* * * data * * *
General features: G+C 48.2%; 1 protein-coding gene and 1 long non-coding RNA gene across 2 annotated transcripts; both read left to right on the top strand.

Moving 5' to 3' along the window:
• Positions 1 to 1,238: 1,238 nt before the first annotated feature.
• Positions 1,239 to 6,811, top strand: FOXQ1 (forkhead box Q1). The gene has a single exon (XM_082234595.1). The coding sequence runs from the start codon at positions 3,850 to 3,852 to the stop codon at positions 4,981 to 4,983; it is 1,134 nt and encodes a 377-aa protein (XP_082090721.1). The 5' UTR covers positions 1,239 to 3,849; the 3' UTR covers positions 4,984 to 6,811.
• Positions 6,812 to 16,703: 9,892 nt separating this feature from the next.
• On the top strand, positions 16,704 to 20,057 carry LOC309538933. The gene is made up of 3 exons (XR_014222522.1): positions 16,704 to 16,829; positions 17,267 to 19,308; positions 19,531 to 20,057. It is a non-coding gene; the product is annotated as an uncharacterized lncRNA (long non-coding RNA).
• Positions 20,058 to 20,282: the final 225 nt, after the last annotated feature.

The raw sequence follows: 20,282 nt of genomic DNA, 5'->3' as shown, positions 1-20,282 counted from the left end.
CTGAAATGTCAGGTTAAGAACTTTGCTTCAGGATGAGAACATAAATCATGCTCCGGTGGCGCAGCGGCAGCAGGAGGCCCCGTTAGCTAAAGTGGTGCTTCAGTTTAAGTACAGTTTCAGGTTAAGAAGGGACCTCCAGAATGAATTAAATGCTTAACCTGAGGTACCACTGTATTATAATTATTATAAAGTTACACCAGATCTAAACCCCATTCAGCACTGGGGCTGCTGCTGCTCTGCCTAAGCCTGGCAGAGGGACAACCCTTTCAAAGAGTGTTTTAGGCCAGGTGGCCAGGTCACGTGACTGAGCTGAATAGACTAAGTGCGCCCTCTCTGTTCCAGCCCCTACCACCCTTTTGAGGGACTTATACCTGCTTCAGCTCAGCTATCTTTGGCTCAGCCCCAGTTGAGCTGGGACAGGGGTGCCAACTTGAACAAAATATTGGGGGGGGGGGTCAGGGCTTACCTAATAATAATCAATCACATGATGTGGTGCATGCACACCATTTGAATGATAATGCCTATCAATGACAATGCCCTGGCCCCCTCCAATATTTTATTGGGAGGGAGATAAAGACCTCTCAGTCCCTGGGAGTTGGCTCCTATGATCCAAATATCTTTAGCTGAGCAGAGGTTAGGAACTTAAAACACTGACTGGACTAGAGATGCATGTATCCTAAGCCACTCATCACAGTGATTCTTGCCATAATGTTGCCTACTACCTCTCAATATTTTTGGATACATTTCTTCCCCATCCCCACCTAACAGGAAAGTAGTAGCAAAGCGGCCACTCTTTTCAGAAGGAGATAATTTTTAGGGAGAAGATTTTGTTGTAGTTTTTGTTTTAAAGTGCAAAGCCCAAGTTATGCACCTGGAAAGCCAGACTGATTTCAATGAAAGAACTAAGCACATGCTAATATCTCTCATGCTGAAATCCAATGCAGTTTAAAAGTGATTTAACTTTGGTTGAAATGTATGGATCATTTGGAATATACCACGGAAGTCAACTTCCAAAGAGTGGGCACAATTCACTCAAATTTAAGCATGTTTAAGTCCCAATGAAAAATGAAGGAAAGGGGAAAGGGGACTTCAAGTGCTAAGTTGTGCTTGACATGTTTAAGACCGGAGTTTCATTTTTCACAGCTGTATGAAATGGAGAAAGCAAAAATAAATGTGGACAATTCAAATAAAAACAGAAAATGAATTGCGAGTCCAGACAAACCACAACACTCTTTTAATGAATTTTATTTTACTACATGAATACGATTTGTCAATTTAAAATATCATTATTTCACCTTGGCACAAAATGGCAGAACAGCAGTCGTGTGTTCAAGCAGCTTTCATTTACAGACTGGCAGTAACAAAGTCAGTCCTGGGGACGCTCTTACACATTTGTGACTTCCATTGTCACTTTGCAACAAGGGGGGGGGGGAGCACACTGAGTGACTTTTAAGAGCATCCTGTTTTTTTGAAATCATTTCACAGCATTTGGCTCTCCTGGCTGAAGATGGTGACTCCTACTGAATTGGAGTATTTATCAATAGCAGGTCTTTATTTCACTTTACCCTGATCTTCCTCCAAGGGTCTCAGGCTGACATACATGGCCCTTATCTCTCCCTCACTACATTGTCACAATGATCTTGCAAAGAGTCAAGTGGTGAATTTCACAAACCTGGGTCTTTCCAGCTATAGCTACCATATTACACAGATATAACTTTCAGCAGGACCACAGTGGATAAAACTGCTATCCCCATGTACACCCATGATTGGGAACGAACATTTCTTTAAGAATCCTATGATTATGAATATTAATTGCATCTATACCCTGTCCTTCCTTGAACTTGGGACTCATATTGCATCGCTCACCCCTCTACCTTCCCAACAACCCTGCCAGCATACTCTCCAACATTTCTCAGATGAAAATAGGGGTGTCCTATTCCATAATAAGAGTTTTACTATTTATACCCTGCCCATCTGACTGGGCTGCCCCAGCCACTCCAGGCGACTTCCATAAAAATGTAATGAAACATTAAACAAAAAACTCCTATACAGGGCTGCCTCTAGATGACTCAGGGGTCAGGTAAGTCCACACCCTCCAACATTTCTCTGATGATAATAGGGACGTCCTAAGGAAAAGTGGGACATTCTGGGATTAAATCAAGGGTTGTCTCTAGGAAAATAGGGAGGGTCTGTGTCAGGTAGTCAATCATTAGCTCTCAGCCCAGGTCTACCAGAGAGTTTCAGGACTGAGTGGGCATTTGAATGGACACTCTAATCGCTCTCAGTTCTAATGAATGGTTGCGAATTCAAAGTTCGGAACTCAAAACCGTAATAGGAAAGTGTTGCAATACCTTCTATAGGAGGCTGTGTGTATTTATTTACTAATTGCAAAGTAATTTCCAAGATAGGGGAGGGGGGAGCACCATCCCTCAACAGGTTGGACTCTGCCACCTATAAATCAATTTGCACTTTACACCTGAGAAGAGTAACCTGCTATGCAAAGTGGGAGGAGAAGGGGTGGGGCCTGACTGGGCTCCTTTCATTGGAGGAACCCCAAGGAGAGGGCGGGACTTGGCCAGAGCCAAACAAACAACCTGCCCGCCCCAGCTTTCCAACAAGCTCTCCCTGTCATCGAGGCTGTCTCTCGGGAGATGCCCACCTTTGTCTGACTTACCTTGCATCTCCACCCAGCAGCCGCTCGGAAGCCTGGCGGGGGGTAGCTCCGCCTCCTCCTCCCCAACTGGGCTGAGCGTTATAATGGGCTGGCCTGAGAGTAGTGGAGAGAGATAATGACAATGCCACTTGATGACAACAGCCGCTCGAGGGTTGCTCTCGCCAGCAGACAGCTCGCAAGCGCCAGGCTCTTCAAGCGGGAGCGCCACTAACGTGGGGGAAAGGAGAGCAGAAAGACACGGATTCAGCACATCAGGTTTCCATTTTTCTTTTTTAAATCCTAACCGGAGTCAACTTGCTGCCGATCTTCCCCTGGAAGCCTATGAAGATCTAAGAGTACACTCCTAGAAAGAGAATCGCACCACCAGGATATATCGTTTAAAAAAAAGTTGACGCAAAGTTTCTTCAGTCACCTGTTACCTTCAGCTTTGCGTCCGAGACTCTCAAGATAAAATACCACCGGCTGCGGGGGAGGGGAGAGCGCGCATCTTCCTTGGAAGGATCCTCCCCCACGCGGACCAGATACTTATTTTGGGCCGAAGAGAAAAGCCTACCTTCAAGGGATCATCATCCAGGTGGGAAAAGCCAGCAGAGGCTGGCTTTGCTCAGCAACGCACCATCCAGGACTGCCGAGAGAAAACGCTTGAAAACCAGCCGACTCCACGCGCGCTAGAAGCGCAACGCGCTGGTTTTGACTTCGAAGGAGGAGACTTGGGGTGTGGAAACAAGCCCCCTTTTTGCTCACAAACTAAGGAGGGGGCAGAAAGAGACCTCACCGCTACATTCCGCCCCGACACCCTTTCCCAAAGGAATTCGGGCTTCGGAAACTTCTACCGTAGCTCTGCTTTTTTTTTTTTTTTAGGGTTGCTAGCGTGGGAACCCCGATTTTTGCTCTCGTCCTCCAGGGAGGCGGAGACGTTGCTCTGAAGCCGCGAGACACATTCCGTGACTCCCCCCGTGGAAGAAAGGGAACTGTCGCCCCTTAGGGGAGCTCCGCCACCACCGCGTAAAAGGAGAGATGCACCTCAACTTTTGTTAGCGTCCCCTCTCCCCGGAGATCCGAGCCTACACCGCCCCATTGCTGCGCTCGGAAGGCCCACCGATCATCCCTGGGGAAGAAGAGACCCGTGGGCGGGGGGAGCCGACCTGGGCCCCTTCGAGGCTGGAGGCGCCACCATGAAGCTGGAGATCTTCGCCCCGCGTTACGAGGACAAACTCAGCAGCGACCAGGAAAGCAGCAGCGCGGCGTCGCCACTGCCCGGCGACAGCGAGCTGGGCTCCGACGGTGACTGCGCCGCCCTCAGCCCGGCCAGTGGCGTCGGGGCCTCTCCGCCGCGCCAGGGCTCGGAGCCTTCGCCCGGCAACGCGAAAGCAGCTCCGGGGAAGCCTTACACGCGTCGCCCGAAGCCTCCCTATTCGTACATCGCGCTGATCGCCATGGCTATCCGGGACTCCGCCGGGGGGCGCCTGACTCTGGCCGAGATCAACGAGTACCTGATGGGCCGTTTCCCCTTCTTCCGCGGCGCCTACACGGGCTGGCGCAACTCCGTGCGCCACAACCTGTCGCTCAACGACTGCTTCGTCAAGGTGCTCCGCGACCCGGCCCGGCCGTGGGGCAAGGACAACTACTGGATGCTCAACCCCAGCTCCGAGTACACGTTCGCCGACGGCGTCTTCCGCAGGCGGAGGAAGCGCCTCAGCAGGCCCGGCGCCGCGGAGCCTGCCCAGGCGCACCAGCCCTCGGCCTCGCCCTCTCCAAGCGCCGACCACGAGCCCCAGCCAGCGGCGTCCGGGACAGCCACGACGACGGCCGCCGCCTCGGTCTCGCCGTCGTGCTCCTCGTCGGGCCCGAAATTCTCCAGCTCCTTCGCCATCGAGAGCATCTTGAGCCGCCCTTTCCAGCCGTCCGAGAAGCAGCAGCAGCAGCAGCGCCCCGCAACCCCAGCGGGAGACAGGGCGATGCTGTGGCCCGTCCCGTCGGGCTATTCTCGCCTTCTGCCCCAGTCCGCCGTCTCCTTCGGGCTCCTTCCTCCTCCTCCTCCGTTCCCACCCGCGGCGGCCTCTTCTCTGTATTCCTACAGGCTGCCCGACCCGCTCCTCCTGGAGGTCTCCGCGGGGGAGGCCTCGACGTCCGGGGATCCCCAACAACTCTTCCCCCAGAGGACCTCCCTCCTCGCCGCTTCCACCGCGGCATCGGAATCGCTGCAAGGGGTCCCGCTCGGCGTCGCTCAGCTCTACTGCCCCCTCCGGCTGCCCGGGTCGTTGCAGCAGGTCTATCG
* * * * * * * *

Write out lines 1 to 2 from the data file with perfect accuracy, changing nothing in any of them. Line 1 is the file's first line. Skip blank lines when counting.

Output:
General features: G+C 48.2%; 1 protein-coding gene and 1 long non-coding RNA gene across 2 annotated transcripts; both read left to right on the top strand.

Moving 5' to 3' along the window: